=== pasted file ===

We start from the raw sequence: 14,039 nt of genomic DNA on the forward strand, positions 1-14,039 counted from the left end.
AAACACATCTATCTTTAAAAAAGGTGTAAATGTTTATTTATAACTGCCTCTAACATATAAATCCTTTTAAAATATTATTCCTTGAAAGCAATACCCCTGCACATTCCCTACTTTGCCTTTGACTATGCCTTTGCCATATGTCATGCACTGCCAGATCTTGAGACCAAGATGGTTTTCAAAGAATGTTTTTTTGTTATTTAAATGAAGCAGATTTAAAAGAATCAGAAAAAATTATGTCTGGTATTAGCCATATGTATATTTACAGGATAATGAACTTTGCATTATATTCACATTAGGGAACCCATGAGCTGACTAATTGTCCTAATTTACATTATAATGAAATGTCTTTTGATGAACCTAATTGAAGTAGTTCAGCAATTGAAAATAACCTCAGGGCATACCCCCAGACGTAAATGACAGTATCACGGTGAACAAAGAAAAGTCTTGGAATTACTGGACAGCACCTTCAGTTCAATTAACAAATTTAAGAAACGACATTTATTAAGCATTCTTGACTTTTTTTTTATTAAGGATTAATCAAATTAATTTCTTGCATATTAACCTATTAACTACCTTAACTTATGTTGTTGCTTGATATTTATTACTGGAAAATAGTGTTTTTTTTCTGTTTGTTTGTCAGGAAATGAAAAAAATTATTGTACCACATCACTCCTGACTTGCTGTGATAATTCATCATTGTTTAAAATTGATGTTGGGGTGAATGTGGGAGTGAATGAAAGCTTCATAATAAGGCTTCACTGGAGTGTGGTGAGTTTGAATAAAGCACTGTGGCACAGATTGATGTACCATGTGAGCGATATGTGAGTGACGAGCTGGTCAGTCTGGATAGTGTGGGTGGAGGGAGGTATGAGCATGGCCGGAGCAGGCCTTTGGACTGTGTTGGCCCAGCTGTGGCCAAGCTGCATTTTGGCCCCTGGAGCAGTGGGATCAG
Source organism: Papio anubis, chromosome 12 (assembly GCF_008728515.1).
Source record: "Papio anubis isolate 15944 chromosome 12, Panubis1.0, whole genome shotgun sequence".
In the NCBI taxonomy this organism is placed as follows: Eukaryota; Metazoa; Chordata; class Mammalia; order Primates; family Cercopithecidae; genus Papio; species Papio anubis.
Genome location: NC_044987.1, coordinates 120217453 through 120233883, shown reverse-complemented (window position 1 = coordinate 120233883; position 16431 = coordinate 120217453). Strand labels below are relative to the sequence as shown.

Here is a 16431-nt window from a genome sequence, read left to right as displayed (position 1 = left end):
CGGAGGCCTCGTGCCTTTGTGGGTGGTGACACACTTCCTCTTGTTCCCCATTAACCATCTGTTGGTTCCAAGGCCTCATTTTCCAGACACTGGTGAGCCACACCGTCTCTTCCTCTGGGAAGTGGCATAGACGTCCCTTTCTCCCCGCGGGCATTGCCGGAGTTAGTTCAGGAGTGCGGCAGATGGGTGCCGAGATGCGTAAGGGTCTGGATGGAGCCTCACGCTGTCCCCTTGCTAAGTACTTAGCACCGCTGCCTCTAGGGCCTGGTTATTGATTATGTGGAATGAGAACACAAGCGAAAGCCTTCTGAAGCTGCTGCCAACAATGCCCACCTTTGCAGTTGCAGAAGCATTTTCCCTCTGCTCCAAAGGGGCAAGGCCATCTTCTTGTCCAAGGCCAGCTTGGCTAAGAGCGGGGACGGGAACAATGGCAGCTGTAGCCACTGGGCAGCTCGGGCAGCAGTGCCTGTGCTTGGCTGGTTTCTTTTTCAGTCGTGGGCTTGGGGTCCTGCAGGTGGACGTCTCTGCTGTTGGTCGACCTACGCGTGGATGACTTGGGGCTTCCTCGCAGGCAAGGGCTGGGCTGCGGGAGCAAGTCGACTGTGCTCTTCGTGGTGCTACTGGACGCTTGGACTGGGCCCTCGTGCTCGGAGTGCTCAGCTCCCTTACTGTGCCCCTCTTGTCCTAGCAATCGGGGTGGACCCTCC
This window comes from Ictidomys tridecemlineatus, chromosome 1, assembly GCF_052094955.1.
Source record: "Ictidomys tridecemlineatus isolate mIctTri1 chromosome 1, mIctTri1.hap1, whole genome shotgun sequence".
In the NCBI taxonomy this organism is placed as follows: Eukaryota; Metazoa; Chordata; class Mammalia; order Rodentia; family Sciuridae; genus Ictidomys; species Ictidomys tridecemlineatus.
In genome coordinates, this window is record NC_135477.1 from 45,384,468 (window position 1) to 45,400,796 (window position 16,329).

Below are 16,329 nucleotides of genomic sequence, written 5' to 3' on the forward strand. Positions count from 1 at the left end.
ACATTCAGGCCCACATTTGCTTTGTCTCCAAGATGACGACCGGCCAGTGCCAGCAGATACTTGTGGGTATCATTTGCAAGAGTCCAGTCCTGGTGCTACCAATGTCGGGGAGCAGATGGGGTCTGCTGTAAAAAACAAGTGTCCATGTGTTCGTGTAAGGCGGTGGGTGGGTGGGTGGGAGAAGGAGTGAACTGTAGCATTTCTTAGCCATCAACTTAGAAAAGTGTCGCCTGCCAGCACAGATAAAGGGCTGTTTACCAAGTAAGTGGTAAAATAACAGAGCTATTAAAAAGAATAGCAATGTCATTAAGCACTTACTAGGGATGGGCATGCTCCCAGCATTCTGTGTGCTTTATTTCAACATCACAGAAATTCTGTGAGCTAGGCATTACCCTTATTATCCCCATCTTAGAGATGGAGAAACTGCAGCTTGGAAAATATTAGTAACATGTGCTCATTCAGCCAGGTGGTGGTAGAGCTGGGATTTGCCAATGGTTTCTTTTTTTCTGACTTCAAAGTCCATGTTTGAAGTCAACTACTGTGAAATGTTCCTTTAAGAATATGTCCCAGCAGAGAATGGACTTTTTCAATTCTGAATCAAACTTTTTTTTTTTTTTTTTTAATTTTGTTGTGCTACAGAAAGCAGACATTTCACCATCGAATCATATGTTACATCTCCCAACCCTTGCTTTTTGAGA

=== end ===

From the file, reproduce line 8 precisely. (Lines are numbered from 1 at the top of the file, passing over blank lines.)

CGGAGGCCTCGTGCCTTTGTGGGTGGTGACACACTTCCTCTTGTTCCCCATTAACCATCTGTTGGTTCCAAGGCCTCATTTTCCAGACACTGGTGAGCCACACCGTCTCTTCCTCTGGGAAGTGGCATAGACGTCCCTTTCTCCCCGCGGGCATTGCCGGAGTTAGTTCAGGAGTGCGGCAGATGGGTGCCGAGATGCGTAAGGGTCTGGATGGAGCCTCACGCTGTCCCCTTGCTAAGTACTTAGCACCGCTGCCTCTAGGGCCTGGTTATTGATTATGTGGAATGAGAACACAAGCGAAAGCCTTCTGAAGCTGCTGCCAACAATGCCCACCTTTGCAGTTGCAGAAGCATTTTCCCTCTGCTCCAAAGGGGCAAGGCCATCTTCTTGTCCAAGGCCAGCTTGGCTAAGAGCGGGGACGGGAACAATGGCAGCTGTAGCCACTGGGCAGCTCGGGCAGCAGTGCCTGTGCTTGGCTGGTTTCTTTTTCAGTCGTGGGCTTGGGGTCCTGCAGGTGGACGTCTCTGCTGTTGGTCGACCTACGCGTGGATGACTTGGGGCTTCCTCGCAGGCAAGGGCTGGGCTGCGGGAGCAAGTCGACTGTGCTCTTCGTGGTGCTACTGGACGCTTGGACTGGGCCCTCGTGCTCGGAGTGCTCAGCTCCCTTACTGTGCCCCTCTTGTCCTAGCAATCGGGGTGGACCCTCC